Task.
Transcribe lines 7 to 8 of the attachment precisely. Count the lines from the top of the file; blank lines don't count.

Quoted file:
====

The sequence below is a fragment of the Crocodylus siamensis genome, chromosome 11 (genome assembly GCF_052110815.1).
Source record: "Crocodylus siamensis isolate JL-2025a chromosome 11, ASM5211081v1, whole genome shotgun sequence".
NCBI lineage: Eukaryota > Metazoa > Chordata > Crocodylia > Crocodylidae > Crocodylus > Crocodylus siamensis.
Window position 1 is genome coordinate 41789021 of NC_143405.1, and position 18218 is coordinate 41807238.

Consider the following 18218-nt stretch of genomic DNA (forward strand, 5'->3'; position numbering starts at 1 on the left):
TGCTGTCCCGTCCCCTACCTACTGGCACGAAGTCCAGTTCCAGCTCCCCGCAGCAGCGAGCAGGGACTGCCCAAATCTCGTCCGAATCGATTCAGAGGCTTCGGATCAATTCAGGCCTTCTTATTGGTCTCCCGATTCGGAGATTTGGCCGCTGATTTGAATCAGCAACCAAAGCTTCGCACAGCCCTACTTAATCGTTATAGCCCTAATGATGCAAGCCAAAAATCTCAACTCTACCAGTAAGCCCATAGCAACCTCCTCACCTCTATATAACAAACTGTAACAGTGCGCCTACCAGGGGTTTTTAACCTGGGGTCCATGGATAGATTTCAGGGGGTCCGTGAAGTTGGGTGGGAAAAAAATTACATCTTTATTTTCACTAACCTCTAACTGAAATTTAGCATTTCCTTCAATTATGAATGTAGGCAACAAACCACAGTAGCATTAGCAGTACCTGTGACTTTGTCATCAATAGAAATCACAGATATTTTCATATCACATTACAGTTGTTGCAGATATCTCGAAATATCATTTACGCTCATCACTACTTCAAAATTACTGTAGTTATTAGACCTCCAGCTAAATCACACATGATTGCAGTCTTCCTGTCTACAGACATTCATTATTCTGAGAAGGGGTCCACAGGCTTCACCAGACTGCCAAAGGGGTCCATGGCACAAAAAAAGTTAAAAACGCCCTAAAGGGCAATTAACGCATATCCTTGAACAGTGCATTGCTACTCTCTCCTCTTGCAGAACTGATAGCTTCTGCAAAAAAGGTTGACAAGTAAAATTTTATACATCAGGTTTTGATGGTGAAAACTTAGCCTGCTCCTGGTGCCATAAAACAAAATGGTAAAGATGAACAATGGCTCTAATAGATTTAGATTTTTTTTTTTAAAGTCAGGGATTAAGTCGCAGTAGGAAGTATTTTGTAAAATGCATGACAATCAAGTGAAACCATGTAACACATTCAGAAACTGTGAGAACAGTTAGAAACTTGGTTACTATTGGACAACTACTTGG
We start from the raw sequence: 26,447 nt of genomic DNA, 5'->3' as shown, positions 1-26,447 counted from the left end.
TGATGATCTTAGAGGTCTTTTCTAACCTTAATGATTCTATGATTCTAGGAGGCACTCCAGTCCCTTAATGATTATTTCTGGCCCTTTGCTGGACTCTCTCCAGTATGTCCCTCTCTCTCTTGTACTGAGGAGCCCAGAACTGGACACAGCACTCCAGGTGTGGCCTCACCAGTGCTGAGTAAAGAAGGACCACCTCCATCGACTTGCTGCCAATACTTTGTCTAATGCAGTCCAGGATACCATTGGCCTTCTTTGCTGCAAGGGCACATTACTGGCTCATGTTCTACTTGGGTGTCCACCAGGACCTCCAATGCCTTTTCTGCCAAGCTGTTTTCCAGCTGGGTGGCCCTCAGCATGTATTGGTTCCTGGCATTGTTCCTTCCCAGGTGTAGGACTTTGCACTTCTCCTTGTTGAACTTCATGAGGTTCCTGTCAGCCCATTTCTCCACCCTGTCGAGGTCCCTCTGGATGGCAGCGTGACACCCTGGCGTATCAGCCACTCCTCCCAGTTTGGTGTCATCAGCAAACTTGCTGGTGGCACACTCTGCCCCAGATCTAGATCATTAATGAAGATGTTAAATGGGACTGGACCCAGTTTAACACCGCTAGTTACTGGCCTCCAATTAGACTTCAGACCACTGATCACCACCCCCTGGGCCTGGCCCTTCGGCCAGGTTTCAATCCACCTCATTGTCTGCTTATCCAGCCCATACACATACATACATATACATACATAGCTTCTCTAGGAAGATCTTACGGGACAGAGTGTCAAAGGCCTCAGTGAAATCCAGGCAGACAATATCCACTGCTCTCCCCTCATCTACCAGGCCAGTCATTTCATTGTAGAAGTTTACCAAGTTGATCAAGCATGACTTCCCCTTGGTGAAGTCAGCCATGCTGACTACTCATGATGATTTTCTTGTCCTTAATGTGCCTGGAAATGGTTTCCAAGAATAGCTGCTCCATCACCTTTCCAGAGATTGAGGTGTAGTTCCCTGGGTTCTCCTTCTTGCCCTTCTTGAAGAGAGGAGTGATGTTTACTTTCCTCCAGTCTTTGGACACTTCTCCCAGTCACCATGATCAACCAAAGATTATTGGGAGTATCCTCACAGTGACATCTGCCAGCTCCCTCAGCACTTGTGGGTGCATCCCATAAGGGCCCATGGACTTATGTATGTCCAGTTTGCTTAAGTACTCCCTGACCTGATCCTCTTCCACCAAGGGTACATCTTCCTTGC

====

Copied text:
We start from the raw sequence: 26,447 nt of genomic DNA, 5'->3' as shown, positions 1-26,447 counted from the left end.
TGATGATCTTAGAGGTCTTTTCTAACCTTAATGATTCTATGATTCTAGGAGGCACTCCAGTCCCTTAATGATTATTTCTGGCCCTTTGCTGGACTCTCTCCAGTATGTCCCTCTCTCTCTTGTACTGAGGAGCCCAGAACTGGACACAGCACTCCAGGTGTGGCCTCACCAGTGCTGAGTAAAGAAGGACCACCTCCATCGACTTGCTGCCAATACTTTGTCTAATGCAGTCCAGGATACCATTGGCCTTCTTTGCTGCAAGGGCACATTACTGGCTCATGTTCTACTTGGGTGTCCACCAGGACCTCCAATGCCTTTTCTGCCAAGCTGTTTTCCAGCTGGGTGGCCCTCAGCATGTATTGGTTCCTGGCATTGTTCCTTCCCAGGTGTAGGACTTTGCACTTCTCCTTGTTGAACTTCATGAGGTTCCTGTCAGCCCATTTCTCCACCCTGTCGAGGTCCCTCTGGATGGCAGCGTGACACCCTGGCGTATCAGCCACTCCTCCCAGTTTGGTGTCATCAGCAAACTTGCTGGTGGCACACTCTGCCCCAGATCTAGATCATTAATGAAGATGTTAAATGGGACTGGACCCAGTTTAACACCGCTAGTTACTGGCCTCCAATTAGACTTCAGACCACTGATCACCACCCCCTGGGCCTGGCCCTTCGGCCAGGTTTCAATCCACCTCATTGTCTGCTTATCCAGCCCATACACATACATACATATACATACATAGCTTCTCTAGGAAGATCTTACGGGACAGAGTGTCAAAGGCCTCAGTGAAATCCAGGCAGACAATATCCACTGCTCTCCCCTCATCTACCAGGCCAGTCATTTCATTGTAGAAGTTTACCAAGTTGATCAAGCATGACTTCCCCTTGGTGAAGTCAGCCATGCTGACTACTCATGATGATTTTCTTGTCCTTAATGTGCCTGGAAATGGTTTCCAAGAATAGCTGCTCCATCACCTTTCCAGAGATTGAGGTGTAGTTCCCTGGGTTCTCCTTCTTGCCCTTCTTGAAGAGAGGAGTGATGTTTACTTTCCTCCAGTCTTTGGACACTTCTCCCAGTCACCATGATCAACCAAAGATTATTGGGAGTATCCTCACAGTGACATCTGCCAGCTCCCTCAGCACTTGTGGGTGCATCCCATAAGGGCCCATGGACTTATGTATGTCCAGTTTGCTTAAGTACTCCCTGACCTGATCCTCTTCCACCAAGGGTACATCTTCCTTGC